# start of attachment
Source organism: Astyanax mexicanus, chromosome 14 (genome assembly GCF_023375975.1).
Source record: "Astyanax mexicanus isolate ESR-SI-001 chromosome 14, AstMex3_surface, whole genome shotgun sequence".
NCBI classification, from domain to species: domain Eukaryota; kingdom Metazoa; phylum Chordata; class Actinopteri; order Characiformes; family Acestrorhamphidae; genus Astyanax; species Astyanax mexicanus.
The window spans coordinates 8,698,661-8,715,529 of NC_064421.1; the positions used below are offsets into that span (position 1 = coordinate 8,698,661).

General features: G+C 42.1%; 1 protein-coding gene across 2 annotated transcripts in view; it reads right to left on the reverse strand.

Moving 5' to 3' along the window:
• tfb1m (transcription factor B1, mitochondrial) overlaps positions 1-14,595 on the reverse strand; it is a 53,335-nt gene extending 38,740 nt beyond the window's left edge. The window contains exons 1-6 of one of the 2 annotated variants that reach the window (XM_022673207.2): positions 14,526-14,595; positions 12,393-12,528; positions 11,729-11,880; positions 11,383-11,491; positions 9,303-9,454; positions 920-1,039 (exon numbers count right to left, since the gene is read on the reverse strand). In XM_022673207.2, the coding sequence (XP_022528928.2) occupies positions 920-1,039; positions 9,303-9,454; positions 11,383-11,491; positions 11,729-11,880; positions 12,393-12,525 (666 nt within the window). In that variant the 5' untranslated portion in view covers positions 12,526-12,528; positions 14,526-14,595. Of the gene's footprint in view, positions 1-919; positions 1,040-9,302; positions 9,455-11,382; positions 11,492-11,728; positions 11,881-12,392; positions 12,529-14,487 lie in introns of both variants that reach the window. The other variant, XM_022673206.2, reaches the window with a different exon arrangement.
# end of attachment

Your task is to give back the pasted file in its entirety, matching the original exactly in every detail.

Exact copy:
Source organism: Astyanax mexicanus, chromosome 14 (genome assembly GCF_023375975.1).
Source record: "Astyanax mexicanus isolate ESR-SI-001 chromosome 14, AstMex3_surface, whole genome shotgun sequence".
NCBI classification, from domain to species: domain Eukaryota; kingdom Metazoa; phylum Chordata; class Actinopteri; order Characiformes; family Acestrorhamphidae; genus Astyanax; species Astyanax mexicanus.
The window spans coordinates 8,698,661-8,715,529 of NC_064421.1; the positions used below are offsets into that span (position 1 = coordinate 8,698,661).

General features: G+C 42.1%; 1 protein-coding gene across 2 annotated transcripts in view; it reads right to left on the reverse strand.

Moving 5' to 3' along the window:
• tfb1m (transcription factor B1, mitochondrial) overlaps positions 1-14,595 on the reverse strand; it is a 53,335-nt gene extending 38,740 nt beyond the window's left edge. The window contains exons 1-6 of one of the 2 annotated variants that reach the window (XM_022673207.2): positions 14,526-14,595; positions 12,393-12,528; positions 11,729-11,880; positions 11,383-11,491; positions 9,303-9,454; positions 920-1,039 (exon numbers count right to left, since the gene is read on the reverse strand). In XM_022673207.2, the coding sequence (XP_022528928.2) occupies positions 920-1,039; positions 9,303-9,454; positions 11,383-11,491; positions 11,729-11,880; positions 12,393-12,525 (666 nt within the window). In that variant the 5' untranslated portion in view covers positions 12,526-12,528; positions 14,526-14,595. Of the gene's footprint in view, positions 1-919; positions 1,040-9,302; positions 9,455-11,382; positions 11,492-11,728; positions 11,881-12,392; positions 12,529-14,487 lie in introns of both variants that reach the window. The other variant, XM_022673206.2, reaches the window with a different exon arrangement.